"The Cry: An Andalusian Fantasy" by Nathan Daughtrey
Performed by The University of Oklahoma Percussion Ensemble
Under the direction of Dr. Lance Drege
Mallet Selection for this Piece:
|Gifford Howarth Signature Keyboard
Very soft. Huge sounding low-end mallets. Great for cello suites or general use bass mallets. Produces a full overtone-rich bass sound.
L = 17 5/8" [enlarge photo]
|Ney Rosauro Signature Keyboard
Hard. A heavier mallet that provides more articulation and is ideal for large halls.
L = 15 3/4" [enlarge photo]
|Orchestral Series Keyboard
Medium rubber. Dark sound with clarity.
Head = 1 1/8" | L = 14 1/4" [enlarge photo]
About the piece:
The Cry: An Andalusian Fantasy
Copyright © 2010 C. Alan Publications (www.c-alanpublications.com)
Based on a colorful poem by Federico García Lorca with vivid imagery and a wonderful arc, The Cry was commissioned by the OU Percussion Press and the University of Oklahoma Percussion Orchestra, directed by Dr. Lance Drege. The work divides into 5 primary sections:
La Guitarra ("The Guitar")
El Grito ("The Cry")
Un Silencio Ondulado ("A Rolling Silence")
Tierra de Luz, Cielo de Tierra ("Earth of Light, Sky of Earth")
Federico García Lorca was extremely interested in the Spanish gypsy music known as Cante Jondo (or "Deep Song"), which is the purist and most natural precursor to Flamenco music. It is filled with passionate melismatic singing and sparse guitar playing. Great care has been taken to differentiate between the more popular Flamenco form and Cante Jondo, always emphasizing that the latter is the purer and more serious of the two forms.
It is this struggle that is at the heart of "The Cry." The virtuosic melismatic singing is emulated throughout the ensemble in long flourishes that are full of twists and turns. The antiphonal castanet players help bring in the flamenco elements to the piece, as well as the sounds of flamenco dancers tapping, stomping and clapping in rhythm. Most important in composing this piece was that the beautiful words of García Lorca and the form of his poem are represented.
Performance Discussion with Nathan Daughtrey
About the composer:
Percussionist, composer, & educator Nathan Daughtrey (b. 1975) is a musical chameleon who uses his wide-ranging talents to adapt comfortably to a variety of environments. As a performing artist and clinician for Yamaha percussion, Vic Firth sticks and mallets, and Zildjian cymbals, he has performed and given masterclasses and clinics throughout the United States and across three continents. Nathan has recorded two solo marimba albums to date – "Spiral Passages" and "The Yuletide Marimba" – as well as several chamber music albums, including a recent collaboration with euphoniumist Brian Meixner titled "Praxis."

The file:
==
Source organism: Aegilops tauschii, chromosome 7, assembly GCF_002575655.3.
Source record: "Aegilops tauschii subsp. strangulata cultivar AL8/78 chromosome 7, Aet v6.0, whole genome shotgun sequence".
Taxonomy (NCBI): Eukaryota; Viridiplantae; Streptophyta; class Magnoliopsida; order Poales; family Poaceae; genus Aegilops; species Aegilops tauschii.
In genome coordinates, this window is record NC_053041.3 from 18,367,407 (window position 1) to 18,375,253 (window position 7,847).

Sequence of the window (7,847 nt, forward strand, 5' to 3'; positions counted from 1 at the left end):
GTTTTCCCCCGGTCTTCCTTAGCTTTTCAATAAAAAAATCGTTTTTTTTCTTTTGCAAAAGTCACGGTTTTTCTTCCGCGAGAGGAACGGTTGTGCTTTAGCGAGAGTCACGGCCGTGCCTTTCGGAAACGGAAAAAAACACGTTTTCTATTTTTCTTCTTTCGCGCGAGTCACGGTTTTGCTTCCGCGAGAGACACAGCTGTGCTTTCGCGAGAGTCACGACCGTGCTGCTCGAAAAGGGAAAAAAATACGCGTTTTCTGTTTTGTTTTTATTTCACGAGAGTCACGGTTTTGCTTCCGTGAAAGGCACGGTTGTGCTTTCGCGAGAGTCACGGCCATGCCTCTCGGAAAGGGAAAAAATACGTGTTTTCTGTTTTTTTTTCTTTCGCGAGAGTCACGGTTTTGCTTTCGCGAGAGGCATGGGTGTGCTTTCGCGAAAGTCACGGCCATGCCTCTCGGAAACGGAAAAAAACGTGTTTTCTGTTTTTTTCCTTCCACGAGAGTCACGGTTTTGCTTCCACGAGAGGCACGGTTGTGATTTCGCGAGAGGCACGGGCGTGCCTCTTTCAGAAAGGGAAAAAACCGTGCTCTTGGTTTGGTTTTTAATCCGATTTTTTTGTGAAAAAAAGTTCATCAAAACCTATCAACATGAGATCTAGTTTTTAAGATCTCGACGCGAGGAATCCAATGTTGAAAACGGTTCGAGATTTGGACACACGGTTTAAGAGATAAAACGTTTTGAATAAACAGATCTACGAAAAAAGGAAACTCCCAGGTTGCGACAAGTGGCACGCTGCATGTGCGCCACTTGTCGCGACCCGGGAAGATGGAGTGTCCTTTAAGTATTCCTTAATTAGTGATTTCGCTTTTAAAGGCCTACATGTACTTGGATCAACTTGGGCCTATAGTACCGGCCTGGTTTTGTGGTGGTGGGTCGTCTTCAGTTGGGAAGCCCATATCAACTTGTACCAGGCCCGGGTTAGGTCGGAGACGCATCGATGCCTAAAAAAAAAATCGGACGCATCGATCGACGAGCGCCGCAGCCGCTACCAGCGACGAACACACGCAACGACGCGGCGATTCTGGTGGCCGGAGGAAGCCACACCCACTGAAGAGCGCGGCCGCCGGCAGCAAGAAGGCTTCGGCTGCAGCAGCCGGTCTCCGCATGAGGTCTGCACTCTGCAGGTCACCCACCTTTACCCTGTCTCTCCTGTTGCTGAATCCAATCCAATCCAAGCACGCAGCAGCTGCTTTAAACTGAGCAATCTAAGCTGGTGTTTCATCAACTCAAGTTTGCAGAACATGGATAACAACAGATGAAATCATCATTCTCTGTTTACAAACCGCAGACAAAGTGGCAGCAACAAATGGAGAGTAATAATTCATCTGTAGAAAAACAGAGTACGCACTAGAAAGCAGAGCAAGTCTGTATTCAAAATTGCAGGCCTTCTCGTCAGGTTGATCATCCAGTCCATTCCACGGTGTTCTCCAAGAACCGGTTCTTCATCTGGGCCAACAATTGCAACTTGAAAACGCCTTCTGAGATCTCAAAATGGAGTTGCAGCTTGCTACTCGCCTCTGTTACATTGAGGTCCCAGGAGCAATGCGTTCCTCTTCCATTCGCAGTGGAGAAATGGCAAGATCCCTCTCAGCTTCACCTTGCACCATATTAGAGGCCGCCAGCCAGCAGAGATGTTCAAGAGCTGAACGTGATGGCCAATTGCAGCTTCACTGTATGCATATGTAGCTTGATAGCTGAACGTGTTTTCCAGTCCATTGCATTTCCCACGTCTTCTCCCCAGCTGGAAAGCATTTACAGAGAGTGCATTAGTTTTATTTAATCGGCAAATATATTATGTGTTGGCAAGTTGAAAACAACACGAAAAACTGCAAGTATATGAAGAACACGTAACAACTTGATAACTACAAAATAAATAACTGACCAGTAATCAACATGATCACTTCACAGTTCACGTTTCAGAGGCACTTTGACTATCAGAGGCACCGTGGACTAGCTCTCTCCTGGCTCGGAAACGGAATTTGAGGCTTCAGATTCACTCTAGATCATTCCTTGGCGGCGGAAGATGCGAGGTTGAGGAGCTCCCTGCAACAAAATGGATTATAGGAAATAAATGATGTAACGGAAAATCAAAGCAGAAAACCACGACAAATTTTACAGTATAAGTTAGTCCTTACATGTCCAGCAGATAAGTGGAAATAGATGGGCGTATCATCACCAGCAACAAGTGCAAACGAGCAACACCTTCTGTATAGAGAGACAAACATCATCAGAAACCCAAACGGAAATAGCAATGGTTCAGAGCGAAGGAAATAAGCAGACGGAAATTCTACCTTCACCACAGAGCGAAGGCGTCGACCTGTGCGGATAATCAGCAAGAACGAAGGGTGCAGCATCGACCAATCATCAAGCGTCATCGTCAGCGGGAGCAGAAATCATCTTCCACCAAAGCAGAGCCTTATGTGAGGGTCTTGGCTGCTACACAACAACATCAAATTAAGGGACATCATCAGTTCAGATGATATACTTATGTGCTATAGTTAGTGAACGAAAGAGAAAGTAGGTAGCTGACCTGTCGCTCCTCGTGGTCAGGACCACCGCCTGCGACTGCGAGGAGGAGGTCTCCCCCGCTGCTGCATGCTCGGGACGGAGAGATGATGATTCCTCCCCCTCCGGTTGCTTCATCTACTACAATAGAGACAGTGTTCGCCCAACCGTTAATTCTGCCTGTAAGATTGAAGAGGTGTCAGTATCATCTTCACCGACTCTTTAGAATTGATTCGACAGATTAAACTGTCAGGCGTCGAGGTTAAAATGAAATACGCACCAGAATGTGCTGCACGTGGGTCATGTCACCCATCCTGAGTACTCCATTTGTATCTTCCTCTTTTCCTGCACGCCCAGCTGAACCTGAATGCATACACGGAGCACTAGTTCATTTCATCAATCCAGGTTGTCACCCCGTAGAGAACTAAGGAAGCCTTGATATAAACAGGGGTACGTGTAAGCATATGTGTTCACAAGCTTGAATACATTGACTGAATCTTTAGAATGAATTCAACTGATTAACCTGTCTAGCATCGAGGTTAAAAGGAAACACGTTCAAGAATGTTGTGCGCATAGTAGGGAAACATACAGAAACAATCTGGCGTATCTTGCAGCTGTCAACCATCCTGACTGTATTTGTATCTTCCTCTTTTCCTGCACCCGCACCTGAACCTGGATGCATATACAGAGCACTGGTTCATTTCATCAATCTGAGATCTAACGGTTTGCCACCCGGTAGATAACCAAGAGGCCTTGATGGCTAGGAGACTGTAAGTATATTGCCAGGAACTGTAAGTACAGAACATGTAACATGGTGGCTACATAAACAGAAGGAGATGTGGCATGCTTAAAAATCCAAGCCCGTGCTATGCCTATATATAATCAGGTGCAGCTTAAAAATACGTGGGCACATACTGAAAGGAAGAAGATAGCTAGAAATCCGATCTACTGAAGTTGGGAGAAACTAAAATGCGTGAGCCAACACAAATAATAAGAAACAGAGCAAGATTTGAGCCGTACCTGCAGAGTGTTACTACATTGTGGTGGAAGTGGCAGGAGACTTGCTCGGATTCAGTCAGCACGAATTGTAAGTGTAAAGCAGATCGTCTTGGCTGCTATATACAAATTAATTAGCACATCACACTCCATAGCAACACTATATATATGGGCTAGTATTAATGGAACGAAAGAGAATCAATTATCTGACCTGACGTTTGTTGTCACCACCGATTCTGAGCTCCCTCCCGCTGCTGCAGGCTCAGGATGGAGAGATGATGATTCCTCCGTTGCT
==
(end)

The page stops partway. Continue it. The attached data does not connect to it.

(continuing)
With over 60 publications for percussion ensemble, concert band, orchestra, chamber ensembles, and soloists as well as an ever-growing number of commissions, Nathan balances his performing with composing, and to great acclaim. He is the only composer in the history of the Percussive Arts Society International Composition Contest to procure both 2nd and 3rd place in the same year with his percussion ensemble works "Limerick Daydreams" and "Adaptation," respectively. Nathan's compositions appear regularly on performances at PASIC, the Midwest Band and Orchestra Clinic, the Bands of America National Percussion Festival, and in concert halls and other performance venues around the world. His works have also been recorded on several albums by respected performers, including the FSU Percussion Ensemble, the Showa Wind Symphony conducted by Ray Cramer, the RoseWind Duo, and Mississippi State University. Additionally, three of his compositions for wind ensemble have been featured in three volumes of "Teaching Music Through Performance in Band."
As an educator, Nathan served as a Visiting Lecturer of Percussion for three years at the University of North Carolina at Greensboro, where he taught applied percussion and conducted the Percussion Ensemble. He also served as a sabbatical replacement at the University of Oklahoma, where he taught undergraduate and graduate percussion students and conducted the world-renowned OU Percussion Orchestra. Dr. Daughtrey is currently a Visiting Lecturer of Percussion and Music Composition at High Point University (NC), where he teaches applied lessons, directs the percussion ensemble and works in collaboration with the School of Communication and Department of Dance.
Nathan remains active within the Percussive Arts Society serving as a member of the Composition Contest Committee, organizing the PASIC Fun Runs on behalf of the Health and Wellness Committee, and editing the keyboard percussion articles for Percussive Notes.
About the performers:
An associate professor in the School of Music at the University of Oklahoma, Lance Drege directs the percussion program, teaches applied percussion, conducts the OU Percussion Orchestra, and teaches other percussion related courses. He is presently completing his twenty-fourth year on the faculty at OU. From 1997-2002, Dr. Drege also served as Assistant to the Director for the School of Music. Prior to coming to OU, Drege taught public school instrumental music in Hobart, OK and Elk City, OK. Drege has been a member of the percussion section of the Oklahoma City Philharmonic from 1989-1999 and has held the Principal Timpanist chair since that time. A staff member of the Classical Music Festival in Eisenstadt, Austria, Drege plays principal tympani in the festival orchestra in addition to his administrative duties. He has twice served as the Oklahoma State Chapter President for the Percussive Arts Society, is a past recipient of the Presidential Distinguished Educator Award.